Q. I read in a women’s magazine that natural licorice candy can help in lowering blood glucose levels. I am 37 and considered pre-diabetic. I am not overweight.
Have you heard of this use of licorice? How much licorice is safe to consume? Can it interfere with any medications?

A. We were surprised to discover that licorice extract can indeed help control blood sugar in diabetic rats (Journal of Pharmacy and Pharmacology, Feb. 2011). Licorice candy, with its added sugar, would presumably be counterproductive.
Long-term use of licorice can lead to fluid retention, increased blood pressure, loss of potassium and lowered libido. It can interact with numerous drugs, especially heart medicine like digoxin or diuretics like furosemide.
We would discourage your use of licorice for treating pre-diabetes since we don’t have dosing information for humans.

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  1. Rob
    Reply

    I just had my medication increased to 2 pills twice daily. I found the 2 pills to be very hard on my stomach. I started eating a few pieces of black licorice with the meals that I take 2 pills, and find it helps settle my stomach. I also noticed that my sugar levels have been the lowest they have been in months. I just got an 8.1 tonight. I have been mid to high teens for the past month. So it’s possible that black licorice helps.

  2. Carol
    Reply

    I prepared one Licorice tea bag and noticed I was light headed and unstable when I stood up and walked. I think it brought my glucose level too low. Is that possible? It was about six hours since I ate.

  3. bp
    Reply

    I was using a natural health drink touted to boost vitality and deliver nutrients and minerals. In about 3 weeks of 1oz daily added to juice I found my blood pressure went up from a lifetime of steady 110/70 to 130/85. The only change in lifestyle was the drink. I saw my physician, we googled many of the ingredients, but the licorice root was determined to be the culprit, and it took almost 3 months for my pressure to return to normal. I avoid it!

  4. BK
    Reply

    DH:
    No I did not receive any input regarding the quantity of licorice that can be consumed before one experiences any side affects listed. Comments from anyone? Joe, Terry?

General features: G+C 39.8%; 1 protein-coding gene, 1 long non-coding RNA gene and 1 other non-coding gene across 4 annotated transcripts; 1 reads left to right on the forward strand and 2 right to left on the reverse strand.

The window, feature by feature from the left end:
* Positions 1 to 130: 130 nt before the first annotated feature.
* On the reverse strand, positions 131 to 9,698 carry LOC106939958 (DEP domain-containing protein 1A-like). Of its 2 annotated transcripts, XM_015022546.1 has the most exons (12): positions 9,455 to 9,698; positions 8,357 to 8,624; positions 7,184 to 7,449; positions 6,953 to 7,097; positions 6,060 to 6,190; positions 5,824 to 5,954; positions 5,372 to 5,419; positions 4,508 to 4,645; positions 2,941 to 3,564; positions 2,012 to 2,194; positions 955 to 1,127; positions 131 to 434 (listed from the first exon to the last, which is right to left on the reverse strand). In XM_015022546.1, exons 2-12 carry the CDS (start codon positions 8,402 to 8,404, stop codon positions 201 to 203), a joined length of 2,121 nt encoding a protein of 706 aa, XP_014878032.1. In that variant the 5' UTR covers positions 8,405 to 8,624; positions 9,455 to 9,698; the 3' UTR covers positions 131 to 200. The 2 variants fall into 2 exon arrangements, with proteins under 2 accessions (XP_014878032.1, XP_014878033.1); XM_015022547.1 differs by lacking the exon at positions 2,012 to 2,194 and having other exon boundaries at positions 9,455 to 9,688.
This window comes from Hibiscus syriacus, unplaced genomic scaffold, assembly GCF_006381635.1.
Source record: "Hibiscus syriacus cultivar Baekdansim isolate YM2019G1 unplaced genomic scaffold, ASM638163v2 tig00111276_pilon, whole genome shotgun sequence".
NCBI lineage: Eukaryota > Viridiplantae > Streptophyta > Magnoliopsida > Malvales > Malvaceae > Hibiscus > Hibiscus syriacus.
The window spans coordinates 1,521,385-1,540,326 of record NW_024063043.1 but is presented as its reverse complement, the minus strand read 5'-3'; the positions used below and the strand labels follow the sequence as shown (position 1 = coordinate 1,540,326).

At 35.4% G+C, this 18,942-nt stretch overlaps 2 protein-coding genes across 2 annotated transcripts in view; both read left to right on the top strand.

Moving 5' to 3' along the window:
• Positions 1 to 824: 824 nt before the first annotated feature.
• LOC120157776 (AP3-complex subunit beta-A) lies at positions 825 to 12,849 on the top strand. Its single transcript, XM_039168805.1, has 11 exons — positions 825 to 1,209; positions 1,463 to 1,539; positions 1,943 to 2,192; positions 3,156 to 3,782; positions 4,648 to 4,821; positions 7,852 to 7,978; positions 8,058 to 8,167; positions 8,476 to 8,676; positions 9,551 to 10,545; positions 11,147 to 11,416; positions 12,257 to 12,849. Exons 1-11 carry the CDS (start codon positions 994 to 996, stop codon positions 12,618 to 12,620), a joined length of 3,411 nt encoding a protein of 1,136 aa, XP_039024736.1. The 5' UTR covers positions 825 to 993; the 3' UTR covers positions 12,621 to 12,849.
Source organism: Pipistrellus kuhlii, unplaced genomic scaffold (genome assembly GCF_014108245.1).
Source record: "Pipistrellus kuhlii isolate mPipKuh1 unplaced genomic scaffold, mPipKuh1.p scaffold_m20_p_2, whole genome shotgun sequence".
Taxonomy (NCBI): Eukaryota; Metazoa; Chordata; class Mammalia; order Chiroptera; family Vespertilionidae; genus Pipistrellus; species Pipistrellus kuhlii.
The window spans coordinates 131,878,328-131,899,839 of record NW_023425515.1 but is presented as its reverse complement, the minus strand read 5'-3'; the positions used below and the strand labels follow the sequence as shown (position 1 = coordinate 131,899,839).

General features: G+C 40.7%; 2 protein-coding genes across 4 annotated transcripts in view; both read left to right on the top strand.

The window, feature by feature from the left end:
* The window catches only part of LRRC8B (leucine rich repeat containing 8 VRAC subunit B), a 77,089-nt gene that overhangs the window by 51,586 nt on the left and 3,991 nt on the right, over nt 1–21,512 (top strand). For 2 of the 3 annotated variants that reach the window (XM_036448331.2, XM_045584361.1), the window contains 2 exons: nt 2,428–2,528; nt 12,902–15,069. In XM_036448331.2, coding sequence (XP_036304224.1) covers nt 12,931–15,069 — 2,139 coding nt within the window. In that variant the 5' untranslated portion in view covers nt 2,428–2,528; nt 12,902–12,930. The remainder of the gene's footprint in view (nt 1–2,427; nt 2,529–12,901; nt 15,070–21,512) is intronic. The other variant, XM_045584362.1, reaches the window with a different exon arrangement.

PEOPLE’S PHARMACY RESPONSE: ACCORDING TO THE NATURAL MEDICINES COMPREHENSIVE DATABASE, CONSUMING ABOUT AN OUNCE A DAY FOR SEVERAL WEEKS CAN LEAD TO THE SIDE EFFECTS WE DESCRIBED. PEOPLE WHO ALREADY HAVE RISK FACTORS SUCH AS HIGH BLOOD PRESSURE OR KIDNEY PROBLEMS CAN GET INTO TROUBLE WITH JUST 5 GRAMS A DAY (NOT MUCH) FOR A FEW WEEKS. PREGNANT WOMEN SHOULD PRETTY MUCH AVOID TRUE LICORICE.

  5. DH
    Reply

    BK,
    Did you ever get an answer to your question? That would be my question also exactly how much is considered long term or would daily consumption be harmful? If you eat it a few weeks and then none for a month or so is that ok? Would you email me and let me know if you got an answer.
    Thank you
    dh

  6. James
    Reply

    I don’t know about licorice, but my own research has left little doubt that the single most effective thing to improve insulin sensitivity (and glucose results) is regular moderate to vigorous aerobic exercise (at least 3 times per week). This should make a fairly dramatic difference, fairly rapidly. As for foods and/or supplements, studies seem to indicate that alpha-lipoic acid is safe, and should improve insulin sensitivity & glucose results. (So does chromium, but I wouldn’t be comfortable with the safety profile of chromium). If you don’t get enough magnesium in your diet, a magnesium supplement may also improve your glucose numbers.

  7. RH
    Reply

    The person that asked about licorice and blood sugar should try Cinnamon. I put it on my oatmeal every morning and it keeps my A1C in a good place. I have been a diabetic for almost 35 years. I am now 8l years old.

  8. James J Vogel, PhD
    Reply

    Actually there is new clinical evidence from Japan that licorice contains a polyphenol that lowers blood sugar and reduces visceral fat. The compound is called glabridin that can be extracted from licorice root with alcohol. Glycyrrhizin, the molecule that causes an increase in blood pressure is only water soluble so is not extracted. The trade marked product Glavonoid is available in Health Food Stores. Swanson Health Products has Licorice Flavonoid Oil in their latest catalog.

  9. BK
    Reply

    We often hear the term “……….long term use.” What does that mean? I have a small piece of licorice every day or so. Will that cause any of the issues stated in the article?
    PEOPLE’S PHARMACY RESPONSE: “A SMALL PIECE” IS NOT VERY SPECIFIC, AND THERE IS PROBABLY A RANGE OF SUSCEPTIBILITY, SO WE DON’T KNOW FOR SURE.

  10. a.s.
    Reply

    DGL- has the bad stuff removed; has no sugar. i can’t spell the full name right now; google it.

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